When I finished 'HIV-for-seven-year-olds 101', I asked Monde's mother if there was anything else.

“I told Monde that he would be on the medicines for life,” she responded.

I extended my arm, holding out my clenched fist; Monde did the same, hitting his knuckles softly against mine.

“Well, that is going to be a long time."

Tuesday, September 11, 2007

Pathologic pick-a-boo - A patient encounter, Part 1

I first met Monde in the hospital. Well, we did not meet.

Let me start again.

I first saw Monde in the hospital. He did not see me.

As I approached the foot of his bed, his head was turned to the left as if he needed desperately to peer deep into the stained, foam mattress beneath him. The dark brown of his eyes had disappeared into his sockets, where they fluttered in and out of view.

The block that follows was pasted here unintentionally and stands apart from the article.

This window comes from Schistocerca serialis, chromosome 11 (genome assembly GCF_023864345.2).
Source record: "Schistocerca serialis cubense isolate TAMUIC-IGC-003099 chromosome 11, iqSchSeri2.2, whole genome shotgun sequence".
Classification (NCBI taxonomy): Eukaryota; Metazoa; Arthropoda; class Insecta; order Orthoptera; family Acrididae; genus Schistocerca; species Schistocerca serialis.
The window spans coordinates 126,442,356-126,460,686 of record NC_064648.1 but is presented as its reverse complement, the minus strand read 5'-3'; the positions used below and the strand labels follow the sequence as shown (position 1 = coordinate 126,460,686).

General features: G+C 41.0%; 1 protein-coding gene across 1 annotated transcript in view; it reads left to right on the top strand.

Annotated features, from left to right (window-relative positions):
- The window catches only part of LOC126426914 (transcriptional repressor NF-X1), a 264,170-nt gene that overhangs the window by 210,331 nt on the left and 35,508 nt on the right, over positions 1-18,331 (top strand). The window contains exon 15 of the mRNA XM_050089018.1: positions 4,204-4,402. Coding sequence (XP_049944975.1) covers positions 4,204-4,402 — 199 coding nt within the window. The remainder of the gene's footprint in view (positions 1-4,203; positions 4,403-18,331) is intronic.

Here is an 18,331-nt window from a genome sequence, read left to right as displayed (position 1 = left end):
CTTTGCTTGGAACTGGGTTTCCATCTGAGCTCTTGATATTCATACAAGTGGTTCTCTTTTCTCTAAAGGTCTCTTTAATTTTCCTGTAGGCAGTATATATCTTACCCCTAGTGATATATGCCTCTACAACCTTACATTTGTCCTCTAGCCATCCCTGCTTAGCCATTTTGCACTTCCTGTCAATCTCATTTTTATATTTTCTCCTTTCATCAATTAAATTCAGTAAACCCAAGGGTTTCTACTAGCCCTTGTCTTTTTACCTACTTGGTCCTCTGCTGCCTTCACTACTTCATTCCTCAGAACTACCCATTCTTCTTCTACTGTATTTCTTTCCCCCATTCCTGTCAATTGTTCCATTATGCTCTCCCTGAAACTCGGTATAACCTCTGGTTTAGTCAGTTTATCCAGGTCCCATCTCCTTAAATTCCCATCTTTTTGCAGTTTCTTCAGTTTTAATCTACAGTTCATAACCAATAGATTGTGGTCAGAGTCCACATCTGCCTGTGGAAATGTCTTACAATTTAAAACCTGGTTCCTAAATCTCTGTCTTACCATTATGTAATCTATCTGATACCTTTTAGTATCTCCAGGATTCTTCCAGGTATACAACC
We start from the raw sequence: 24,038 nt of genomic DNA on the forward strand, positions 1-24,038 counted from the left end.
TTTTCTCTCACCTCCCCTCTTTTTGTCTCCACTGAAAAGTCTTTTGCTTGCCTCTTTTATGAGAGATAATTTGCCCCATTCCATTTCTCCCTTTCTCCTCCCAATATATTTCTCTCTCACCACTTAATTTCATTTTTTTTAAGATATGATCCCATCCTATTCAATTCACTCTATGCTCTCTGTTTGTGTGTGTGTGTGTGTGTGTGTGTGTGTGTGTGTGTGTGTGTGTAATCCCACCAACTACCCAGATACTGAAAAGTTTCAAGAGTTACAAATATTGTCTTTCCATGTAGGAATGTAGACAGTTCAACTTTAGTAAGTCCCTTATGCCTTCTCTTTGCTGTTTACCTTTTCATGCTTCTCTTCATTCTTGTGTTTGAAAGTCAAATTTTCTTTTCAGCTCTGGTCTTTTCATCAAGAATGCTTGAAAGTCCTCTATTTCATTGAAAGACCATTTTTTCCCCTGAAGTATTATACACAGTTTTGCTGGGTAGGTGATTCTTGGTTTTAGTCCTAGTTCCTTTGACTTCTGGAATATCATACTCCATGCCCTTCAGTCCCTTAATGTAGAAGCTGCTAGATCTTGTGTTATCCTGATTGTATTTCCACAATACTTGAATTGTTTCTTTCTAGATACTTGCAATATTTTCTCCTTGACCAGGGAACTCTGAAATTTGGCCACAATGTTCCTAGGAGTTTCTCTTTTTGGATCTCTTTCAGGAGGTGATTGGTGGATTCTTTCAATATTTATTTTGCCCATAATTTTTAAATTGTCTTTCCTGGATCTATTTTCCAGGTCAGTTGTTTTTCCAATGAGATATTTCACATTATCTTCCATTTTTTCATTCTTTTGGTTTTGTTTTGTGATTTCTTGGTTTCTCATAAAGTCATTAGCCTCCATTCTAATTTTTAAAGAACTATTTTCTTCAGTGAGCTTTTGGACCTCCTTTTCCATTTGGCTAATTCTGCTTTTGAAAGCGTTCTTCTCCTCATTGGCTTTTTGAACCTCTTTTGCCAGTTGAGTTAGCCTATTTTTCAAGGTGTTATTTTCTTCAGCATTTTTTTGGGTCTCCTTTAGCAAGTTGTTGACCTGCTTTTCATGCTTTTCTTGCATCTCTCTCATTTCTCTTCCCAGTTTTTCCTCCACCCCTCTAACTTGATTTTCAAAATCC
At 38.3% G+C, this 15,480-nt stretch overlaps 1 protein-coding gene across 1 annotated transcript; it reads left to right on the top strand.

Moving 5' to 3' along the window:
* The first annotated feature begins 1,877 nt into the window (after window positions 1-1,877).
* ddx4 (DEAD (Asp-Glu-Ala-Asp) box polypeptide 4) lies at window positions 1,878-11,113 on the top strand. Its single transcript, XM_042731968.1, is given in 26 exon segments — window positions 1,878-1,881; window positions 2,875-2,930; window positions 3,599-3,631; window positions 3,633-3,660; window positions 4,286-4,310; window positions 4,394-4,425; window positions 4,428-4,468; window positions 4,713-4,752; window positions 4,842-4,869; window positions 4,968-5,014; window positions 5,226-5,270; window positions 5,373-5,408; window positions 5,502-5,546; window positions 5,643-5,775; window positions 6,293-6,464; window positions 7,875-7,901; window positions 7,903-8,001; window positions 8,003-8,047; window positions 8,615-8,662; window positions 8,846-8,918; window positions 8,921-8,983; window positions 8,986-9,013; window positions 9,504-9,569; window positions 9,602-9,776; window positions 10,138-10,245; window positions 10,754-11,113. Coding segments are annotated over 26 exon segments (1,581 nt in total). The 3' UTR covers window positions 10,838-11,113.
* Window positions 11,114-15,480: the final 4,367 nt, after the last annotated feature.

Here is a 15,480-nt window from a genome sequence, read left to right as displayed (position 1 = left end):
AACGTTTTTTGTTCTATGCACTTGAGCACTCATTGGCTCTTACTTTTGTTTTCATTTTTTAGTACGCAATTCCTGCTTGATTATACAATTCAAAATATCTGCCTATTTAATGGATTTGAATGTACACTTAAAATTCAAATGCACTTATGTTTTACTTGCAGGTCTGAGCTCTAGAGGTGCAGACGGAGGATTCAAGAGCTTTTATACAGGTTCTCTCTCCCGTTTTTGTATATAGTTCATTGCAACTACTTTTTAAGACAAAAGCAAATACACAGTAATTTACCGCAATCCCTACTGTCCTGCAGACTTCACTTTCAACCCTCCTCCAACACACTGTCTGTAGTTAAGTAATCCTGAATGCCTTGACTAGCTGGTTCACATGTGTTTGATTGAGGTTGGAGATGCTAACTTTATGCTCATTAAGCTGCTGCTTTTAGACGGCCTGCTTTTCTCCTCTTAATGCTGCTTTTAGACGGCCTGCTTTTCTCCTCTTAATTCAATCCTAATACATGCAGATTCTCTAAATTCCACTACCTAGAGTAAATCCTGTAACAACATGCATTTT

His eyelids were quivering as well.

These were not the rhythms of healthy eyes. Monde had tuberculosis living in and around his brain and spine.

His twitchy-eyed face was covered with flat warts and his weight was 60% of what it should have been.

He wore a hospital gown, though there was little flesh to cover, little dignity to preserve.

His mother sat at the bedside, looking at him with what I would describe as bewilderment and intrigue. Wonderment, even.

The expression on her face asked, “Is this skeletal, distorted, jerking child actually Monde?”

I was not optimistic that he would survive. His CD4 count at the time was 3%, making his immune protection analogous to sky-diving with a cocktail umbrella or, perhaps, Nascar racing with whoopee cushions for airbags.

While the TB and HIV thrived behind his unseeing, darting eyes, Monde was dying.